Affirmative Action

Affirmative Action

A favorite argument used by opponents of affirmative action claims that it undermines the very people it is supposed to help. Affirmative action, it is said, robs women and minority members of the respect they deserve for getting hired or promoted or admitted to colleges or professional schools. And women and minority members sometimes agree: because they are faced with slurs and innuendos about how they got their jobs or promotions or admissions only through affirmative action, they think they might be better off without it. Then they would be able to feel they got where they got through their own talents and merit, and everyone would agree.

There is no doubt at all that it would be better to get a job or a promotion or a school admission based on unbiased judgment that one deserves it rather than through the pressure exerted by affirmative action programs. It should be everyone’s goal to bring about a society in which this would be standard operating procedure. But this is not the society that would exist without affirmative action, so the choice is not between bias-free employment and education decisions and maintaining affirmative action. What needs to be addressed is the very different question: given continuing discrimination, is it better for women and minority members to face the slurs and innuendos from the position of having a job or a promotion or a degree, or to face comparable slurs and innuendos about a lack of competence or merit from the position of not having the job or the promotion or the degree? The choice then becomes a great deal more realistic, and which judgment to make becomes much more clear.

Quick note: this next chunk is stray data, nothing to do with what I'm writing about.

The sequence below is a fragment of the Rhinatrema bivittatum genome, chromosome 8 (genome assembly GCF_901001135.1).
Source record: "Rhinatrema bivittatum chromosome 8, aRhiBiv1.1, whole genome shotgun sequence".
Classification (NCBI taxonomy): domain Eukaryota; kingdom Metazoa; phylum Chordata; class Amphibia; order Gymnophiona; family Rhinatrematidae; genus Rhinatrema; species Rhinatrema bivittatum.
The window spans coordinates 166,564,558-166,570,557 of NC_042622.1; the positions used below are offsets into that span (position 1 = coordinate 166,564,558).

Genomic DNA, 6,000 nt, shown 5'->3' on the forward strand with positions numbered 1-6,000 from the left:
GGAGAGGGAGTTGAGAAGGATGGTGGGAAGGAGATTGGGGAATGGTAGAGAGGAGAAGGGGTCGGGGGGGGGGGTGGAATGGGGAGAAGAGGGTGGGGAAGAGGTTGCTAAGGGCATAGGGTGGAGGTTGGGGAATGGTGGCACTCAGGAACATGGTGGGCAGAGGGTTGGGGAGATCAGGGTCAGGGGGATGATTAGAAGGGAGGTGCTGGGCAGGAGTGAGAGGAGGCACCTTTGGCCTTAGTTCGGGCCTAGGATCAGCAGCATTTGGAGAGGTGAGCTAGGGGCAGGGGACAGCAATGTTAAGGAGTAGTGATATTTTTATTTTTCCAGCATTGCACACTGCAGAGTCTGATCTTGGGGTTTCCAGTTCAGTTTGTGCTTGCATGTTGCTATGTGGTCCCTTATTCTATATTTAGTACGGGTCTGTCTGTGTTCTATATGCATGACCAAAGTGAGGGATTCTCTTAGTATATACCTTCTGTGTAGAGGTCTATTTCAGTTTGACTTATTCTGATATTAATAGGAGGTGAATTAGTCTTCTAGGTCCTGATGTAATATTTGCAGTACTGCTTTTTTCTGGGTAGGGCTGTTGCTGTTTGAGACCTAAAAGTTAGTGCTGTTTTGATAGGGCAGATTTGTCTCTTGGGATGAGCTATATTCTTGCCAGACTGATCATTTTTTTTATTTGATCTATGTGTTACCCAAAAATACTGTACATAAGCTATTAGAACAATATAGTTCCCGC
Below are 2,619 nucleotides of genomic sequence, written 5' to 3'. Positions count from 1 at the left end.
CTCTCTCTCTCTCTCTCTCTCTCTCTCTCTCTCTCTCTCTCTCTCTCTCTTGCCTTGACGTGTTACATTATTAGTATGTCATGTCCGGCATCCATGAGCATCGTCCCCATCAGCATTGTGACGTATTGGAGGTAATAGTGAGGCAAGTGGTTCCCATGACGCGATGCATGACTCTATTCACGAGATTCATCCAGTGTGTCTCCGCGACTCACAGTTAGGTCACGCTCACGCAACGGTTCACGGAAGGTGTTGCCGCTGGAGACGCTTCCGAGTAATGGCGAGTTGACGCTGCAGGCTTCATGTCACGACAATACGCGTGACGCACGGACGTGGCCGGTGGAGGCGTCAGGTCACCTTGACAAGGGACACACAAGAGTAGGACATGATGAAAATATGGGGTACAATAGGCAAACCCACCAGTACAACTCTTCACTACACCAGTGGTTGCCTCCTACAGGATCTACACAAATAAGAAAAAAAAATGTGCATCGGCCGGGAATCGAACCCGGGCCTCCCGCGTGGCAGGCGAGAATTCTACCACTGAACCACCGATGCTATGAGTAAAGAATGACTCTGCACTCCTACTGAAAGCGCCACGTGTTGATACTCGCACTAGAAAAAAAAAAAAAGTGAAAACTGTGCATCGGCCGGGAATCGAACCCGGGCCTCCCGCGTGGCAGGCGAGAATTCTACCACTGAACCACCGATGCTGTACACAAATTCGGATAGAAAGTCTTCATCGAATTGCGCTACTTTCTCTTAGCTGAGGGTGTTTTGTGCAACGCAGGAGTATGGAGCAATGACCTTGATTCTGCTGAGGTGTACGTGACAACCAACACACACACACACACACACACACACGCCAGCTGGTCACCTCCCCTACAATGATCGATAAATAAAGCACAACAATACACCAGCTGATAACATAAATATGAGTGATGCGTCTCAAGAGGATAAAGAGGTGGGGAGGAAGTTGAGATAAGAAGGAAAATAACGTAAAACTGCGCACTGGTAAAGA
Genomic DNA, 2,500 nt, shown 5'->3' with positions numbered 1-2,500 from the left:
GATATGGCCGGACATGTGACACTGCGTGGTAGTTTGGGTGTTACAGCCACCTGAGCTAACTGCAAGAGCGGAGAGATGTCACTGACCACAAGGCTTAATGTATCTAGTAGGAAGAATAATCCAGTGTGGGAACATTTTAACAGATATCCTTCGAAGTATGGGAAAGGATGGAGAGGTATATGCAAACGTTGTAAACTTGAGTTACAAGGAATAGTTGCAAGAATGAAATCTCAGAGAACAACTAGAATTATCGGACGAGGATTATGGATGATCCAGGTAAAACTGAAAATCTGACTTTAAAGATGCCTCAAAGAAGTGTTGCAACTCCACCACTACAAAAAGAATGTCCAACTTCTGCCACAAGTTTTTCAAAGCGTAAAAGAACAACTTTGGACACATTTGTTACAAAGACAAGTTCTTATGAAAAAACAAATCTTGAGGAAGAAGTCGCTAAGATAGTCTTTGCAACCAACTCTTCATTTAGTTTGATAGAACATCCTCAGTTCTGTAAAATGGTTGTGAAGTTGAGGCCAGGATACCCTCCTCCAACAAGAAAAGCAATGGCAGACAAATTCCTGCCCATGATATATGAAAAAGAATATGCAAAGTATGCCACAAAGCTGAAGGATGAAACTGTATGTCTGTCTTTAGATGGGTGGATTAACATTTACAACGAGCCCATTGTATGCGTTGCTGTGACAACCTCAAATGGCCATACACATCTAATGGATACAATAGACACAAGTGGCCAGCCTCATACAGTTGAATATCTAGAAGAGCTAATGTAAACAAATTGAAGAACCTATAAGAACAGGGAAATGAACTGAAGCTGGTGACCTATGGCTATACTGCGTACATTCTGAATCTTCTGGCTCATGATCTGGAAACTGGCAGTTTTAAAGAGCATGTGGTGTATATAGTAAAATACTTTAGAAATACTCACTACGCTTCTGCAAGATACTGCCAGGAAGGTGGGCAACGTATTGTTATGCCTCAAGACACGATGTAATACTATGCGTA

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Lima